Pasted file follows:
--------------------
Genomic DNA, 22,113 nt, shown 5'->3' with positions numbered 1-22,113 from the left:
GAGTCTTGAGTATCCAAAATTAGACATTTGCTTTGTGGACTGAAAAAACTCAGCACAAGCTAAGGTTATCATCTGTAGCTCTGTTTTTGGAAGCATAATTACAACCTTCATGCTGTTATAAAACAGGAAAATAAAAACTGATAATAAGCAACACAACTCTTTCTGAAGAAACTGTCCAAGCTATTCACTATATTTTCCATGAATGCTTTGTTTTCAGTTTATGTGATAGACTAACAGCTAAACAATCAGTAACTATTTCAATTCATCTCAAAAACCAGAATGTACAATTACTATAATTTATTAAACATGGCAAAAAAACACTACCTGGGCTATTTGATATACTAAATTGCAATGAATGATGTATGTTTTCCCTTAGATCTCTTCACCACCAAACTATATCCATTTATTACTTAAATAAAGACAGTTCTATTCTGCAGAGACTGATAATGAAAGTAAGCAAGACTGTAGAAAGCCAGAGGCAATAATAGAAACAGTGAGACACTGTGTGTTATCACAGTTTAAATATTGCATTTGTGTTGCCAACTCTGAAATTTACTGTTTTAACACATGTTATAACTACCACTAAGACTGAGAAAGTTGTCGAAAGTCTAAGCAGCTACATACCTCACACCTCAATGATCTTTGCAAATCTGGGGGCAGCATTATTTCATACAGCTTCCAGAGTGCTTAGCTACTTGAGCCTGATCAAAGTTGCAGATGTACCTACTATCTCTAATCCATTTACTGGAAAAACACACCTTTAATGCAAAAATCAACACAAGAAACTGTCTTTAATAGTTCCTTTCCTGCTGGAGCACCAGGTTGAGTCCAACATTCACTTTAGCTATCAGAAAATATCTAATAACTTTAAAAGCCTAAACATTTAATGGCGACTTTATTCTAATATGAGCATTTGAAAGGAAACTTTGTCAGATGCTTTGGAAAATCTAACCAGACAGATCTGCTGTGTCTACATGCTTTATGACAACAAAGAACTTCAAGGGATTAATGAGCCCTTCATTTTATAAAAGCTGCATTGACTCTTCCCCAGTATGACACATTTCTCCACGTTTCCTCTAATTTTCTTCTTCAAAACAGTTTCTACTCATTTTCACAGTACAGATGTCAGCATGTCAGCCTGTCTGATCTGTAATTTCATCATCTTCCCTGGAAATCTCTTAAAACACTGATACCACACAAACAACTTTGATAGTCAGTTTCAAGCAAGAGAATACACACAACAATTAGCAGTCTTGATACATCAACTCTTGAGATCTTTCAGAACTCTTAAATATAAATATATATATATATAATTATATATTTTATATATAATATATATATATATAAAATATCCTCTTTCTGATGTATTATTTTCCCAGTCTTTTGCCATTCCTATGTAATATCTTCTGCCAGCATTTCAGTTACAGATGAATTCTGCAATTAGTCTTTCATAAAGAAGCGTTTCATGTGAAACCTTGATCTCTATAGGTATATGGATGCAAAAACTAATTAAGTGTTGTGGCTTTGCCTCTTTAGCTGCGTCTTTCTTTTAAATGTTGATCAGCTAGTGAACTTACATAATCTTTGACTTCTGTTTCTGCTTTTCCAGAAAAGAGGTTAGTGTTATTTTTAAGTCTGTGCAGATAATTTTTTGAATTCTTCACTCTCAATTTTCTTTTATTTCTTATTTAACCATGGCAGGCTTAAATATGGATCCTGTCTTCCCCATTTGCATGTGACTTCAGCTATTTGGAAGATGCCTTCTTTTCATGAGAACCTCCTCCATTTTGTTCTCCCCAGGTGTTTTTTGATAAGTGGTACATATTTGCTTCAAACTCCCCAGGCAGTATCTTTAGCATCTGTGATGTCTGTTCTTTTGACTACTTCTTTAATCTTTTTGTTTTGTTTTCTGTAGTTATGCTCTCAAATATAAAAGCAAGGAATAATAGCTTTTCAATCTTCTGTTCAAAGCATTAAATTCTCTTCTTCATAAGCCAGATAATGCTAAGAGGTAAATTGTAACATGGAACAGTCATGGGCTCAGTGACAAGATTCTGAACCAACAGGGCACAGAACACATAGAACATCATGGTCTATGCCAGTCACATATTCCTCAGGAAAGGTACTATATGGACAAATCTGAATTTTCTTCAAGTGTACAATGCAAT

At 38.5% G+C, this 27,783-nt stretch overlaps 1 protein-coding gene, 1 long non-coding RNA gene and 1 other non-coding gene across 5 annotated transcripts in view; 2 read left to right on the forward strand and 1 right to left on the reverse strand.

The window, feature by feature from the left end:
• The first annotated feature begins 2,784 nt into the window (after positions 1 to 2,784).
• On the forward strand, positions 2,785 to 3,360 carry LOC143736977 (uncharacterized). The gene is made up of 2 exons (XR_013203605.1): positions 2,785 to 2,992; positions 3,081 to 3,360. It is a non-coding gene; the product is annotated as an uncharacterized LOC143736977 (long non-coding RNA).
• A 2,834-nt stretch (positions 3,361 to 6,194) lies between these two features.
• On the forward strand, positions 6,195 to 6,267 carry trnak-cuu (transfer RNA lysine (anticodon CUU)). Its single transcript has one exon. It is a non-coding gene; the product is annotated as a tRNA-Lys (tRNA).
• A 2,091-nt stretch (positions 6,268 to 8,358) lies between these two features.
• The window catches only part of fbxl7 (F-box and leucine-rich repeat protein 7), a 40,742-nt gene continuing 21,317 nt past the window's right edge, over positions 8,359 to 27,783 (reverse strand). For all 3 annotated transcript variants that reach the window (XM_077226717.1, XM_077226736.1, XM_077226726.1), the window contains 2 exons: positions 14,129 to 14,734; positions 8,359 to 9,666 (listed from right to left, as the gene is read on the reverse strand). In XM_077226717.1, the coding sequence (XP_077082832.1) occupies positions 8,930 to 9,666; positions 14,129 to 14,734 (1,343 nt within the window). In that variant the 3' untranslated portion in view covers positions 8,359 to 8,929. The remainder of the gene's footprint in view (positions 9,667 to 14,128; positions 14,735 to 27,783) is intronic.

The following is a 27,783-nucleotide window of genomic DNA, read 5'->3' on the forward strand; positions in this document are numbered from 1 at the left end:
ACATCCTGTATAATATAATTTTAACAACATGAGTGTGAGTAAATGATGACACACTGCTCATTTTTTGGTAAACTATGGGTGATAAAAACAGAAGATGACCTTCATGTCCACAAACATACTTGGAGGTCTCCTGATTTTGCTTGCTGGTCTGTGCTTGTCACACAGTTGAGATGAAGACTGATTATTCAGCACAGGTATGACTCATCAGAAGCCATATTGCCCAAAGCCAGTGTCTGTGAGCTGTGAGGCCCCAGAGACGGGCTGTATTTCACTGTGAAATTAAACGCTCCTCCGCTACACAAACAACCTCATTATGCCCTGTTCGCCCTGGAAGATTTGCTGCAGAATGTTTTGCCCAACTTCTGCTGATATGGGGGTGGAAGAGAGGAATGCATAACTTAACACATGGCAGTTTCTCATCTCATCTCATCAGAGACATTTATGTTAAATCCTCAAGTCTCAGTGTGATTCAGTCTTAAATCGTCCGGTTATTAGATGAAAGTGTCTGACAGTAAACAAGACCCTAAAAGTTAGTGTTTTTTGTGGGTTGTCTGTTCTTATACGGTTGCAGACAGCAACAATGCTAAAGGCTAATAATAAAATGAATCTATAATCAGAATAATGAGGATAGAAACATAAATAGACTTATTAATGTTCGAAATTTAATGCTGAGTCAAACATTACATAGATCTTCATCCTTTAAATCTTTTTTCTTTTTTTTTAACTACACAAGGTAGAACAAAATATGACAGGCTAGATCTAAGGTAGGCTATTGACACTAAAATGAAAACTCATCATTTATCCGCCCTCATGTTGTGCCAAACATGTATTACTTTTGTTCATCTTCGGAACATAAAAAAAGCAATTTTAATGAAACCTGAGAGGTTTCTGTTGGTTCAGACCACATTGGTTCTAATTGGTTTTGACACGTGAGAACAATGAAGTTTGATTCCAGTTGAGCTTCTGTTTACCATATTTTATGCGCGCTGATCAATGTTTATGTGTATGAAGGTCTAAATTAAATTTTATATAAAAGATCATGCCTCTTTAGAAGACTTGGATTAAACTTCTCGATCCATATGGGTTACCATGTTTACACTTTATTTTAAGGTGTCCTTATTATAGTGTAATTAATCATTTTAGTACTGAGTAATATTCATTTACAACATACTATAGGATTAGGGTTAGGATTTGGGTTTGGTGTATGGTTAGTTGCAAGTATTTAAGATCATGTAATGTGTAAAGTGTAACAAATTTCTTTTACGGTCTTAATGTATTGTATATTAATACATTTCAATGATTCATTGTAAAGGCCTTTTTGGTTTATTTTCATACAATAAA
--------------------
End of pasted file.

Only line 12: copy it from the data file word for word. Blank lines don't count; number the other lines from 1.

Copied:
ACATCCTGTATAATATAATTTTAACAACATGAGTGTGAGTAAATGATGACACACTGCTCATTTTTTGGTAAACTATGGGTGATAAAAACAGAAGATGACCTTCATGTCCACAAACATACTTGGAGGTCTCCTGATTTTGCTTGCTGGTCTGTGCTTGTCACACAGTTGAGATGAAGACTGATTATTCAGCACAGGTATGACTCATCAGAAGCCATATTGCCCAAAGCCAGTGTCTGTGAGCTGTGAGGCCCCAGAGACGGGCTGTATTTCACTGTGAAATTAAACGCTCCTCCGCTACACAAACAACCTCATTATGCCCTGTTCGCCCTGGAAGATTTGCTGCAGAATGTTTTGCCCAACTTCTGCTGATATGGGGGTGGAAGAGAGGAATGCATAACTTAACACATGGCAGTTTCTCATCTCATCTCATCAGAGACATTTATGTTAAATCCTCAAGTCTCAGTGTGATTCAGTCTTAAATCGTCCGGTTATTAGATGAAAGTGTCTGACAGTAAACAAGACCCTAAAAGTTAGTGTTTTTTGTGGGTTGTCTGTTCTTATACGGTTGCAGACAGCAACAATGCTAAAGGCTAATAATAAAATGAATCTATAATCAGAATAATGAGGATAGAAACATAAATAGACTTATTAATGTTCGAAATTTAATGCTGAGTCAAACATTACATAGATCTTCATCCTTTAAATCTTTTTTCTTTTTTTTTAACTACACAAGGTAGAACAAAATATGACAGGCTAGATCTAAGGTAGGCTATTGACACTAAAATGAAAACTCATCATTTATCCGCCCTCATGTTGTGCCAAACATGTATTACTTTTGTTCATCTTCGGAACATAAAAAAAGCAATTTTAATGAAACCTGAGAGGTTTCTGTTGGTTCAGACCACATTGGTTCTAATTGGTTTTGACACGTGAGAACAATGAAGTTTGATTCCAGTTGAGCTTCTGTTTACCATATTTTATGCGCGCTGATCAATGTTTATGTGTATGAAGGTCTAAATTAAATTTTATATAAAAGATCATGCCTCTTTAGAAGACTTGGATTAAACTTCTCGATCCATATGGGTTACCATGTTTACACTTTATTTTAAGGTGTCCTTATTATAGTGTAATTAATCATTTTAGTACTGAGTAATATTCATTTACAACATACTATAGGATTAGGGTTAGGATTTGGGTTTGGTGTATGGTTAGTTGCAAGTATTTAAGATCATGTAATGTGTAAAGTGTAACAAATTTCTTTTACGGTCTTAATGTATTGTATATTAATACATTTCAATGATTCATTGTAAAGGCCTTTTTGGTTTATTTTCATACAATAAA